Michigan Clean Energy & Transportation Jobs are Growing

Michigan’s clean energy and clean transportation jobs grew nearly 5 percent in 2022 and the industry is poised for continued growth thanks to federal climate investments passed last year.

Quick Facts

Growth in clean energy jobs in 2022
Clean energy jobs
Growth of jobs in the clean vehicle sector, the state’s fastest-growing sector in 2022

Michigan leads the Midwest state in clean energy jobs with nearly 124,000 Michiganders employed by clean energy companies at the end of 2022. The industry grew by nearly 5 percent over the past year, adding more than 5,000 jobs. Clean energy is a significant part of Michigan’s economy, with more than six times as many Michiganders working in clean energy than the number of lawyers, web developers, and real estate agents combined. In 2022, clean energy jobs grew almost twice as fast as the overall economy, and this growth is expected to continue as federal clean energy and vehicle incentives lead to new clean energy projects, a resurgence of domestic manufacturing, and lower upfront costs for homeowners to make energy efficiency improvements.

Clean Energy Jobs in Michigan

The biggest sector in Michigan’s clean energy industry is energy efficiency, comprising over 60 percent of the state’s clean energy workforce. The 75,085 energy efficiency workers in Michigan manufacture ENERGY STAR-rated appliances, install efficient lighting, ventilation, and air conditioning (HVAC) systems, and install advanced building materials in homes and commercial buildings.

As more automakers and their suppliers continued to shift to electric vehicles, the clean transportation sector saw an increase in employment of over 14 percent in Michigan. The sector added over 4,000 new jobs for a total of 32,271 workers. Electric vehicle-related jobs accounted for most of the sector’s growth.

Renewable energy jobs in solar (7% growth) and wind (2% growth) continue to see gains throughout the state while smaller, emerging subsectors like battery storage technologies (6% growth) and grid modernization (14% growth) are also continuing to grow.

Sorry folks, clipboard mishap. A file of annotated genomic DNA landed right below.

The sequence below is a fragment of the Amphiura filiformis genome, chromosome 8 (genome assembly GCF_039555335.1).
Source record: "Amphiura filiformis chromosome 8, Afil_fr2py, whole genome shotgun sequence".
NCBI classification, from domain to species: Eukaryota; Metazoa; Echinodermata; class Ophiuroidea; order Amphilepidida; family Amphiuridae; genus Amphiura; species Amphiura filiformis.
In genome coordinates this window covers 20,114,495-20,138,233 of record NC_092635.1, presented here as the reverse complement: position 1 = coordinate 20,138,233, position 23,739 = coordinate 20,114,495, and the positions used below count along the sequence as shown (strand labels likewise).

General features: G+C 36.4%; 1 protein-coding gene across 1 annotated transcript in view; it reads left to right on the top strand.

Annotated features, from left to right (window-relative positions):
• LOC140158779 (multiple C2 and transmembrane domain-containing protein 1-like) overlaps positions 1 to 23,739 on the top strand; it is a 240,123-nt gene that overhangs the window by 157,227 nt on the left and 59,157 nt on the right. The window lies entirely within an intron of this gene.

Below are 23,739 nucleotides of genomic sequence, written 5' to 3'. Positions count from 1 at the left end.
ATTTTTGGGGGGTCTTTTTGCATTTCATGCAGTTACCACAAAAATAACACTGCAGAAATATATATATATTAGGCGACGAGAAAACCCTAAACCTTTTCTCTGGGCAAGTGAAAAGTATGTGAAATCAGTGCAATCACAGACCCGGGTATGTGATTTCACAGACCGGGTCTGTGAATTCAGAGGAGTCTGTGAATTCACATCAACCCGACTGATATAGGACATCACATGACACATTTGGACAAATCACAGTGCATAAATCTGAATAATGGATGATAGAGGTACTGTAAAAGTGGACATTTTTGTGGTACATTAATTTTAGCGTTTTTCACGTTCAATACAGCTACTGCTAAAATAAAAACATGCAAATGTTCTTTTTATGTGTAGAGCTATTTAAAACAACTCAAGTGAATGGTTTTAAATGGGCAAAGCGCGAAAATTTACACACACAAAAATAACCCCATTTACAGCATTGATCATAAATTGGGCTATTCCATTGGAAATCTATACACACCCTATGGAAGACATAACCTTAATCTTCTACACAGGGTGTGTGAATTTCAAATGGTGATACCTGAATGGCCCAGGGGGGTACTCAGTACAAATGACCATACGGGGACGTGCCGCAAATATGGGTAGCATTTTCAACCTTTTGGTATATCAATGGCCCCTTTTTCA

Clean energy jobs are found in every corner of the state. While big cities like Detroit (66,586), Grand Rapids (14,590), and Lansing (4,306) are the largest hubs for clean energy jobs, nearly 16,000 jobs are in rural areas.

Jobs by Sector

Policies Matter

While recent federal policies, including investments and tax credits for energy efficiency upgrades, EV and solar purchases and new clean energy projects create strong tailwinds, there is still more to do. To meet the nation’s climate goals of reducing climate emissions by 50 percent by 2030, improve equity in the clean energy economy and grow clean energy jobs, lawmakers and policymakers should:

  • Defend against attempts to roll back federal clean energy and vehicle investments: Just one year after the passage of the Inflation Reduction Act, companies are investing over $86 billion in large scale clean energy projects that will lead to the creation of over 74,000 jobs, thanks to the federal investments and incentives in the new law. Of the 210 projects announced, almost a quarter are in Midwestern states. Attempts to rollback provisions of the federal clean energy incentives threaten future clean energy job growth and economic opportunity.
  • Develop and fund federal and state workforce development programs. One of the largest barriers to clean energy job growth is the challenge to fill open positions. Workforce training will be critical to the continued growth of the industry, as over 88 percent of employers in Michigan report at least some difficulty hiring workers. 
  • Expand transmission to increase access for clean energy projects. Federal and state governments must work with the Midwest regional transmission organizations to build more transmission.  Without more transmission, many wind and solar projects will not be built.
  • Advance state-level clean energy policies. Michigan must enact state policies to implement the MI Healthy Climate Plan, leverage federal investment, and help create thousands of new clean energy jobs. This includes generating 60 percent of the state’s electricity from renewable resources, adopting a statewide energy storage target, and enabling greater adoption of distributed generation like rooftop solar and community solar. Also, reducing home and business heating emissions by 17 percent and building infrastructure to support 2 million electric vehicles on Michigan roads by 2030.

Subsector Details

Value Chain

Across all clean energy sectors, the majority of clean energy jobs in Michigan were in construction and manufacturing.

Job Highlights

Small businesses drive Michigan’s clean energy sector – in 2022, 75 percent of the state’s clean energy businesses employed fewer than 20 individuals
More than 10 percent of Michigan’s clean energy workers were veterans in 2022

Learn even more about clean energy jobs in the Michigan.

More Jobs Data

Fact Sheet

Media Kit

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Unless otherwise stated, the data and analyses presented in this report by Evergreen Climate Innovations and Environmental Entrepreneurs (E2) are based on data collected for the 2023 U.S. Energy Employment Report (2023 USEER), produced by the United States Department of Energy (DOE) and collected and analyzed by BW Research Partnership (BWRP).

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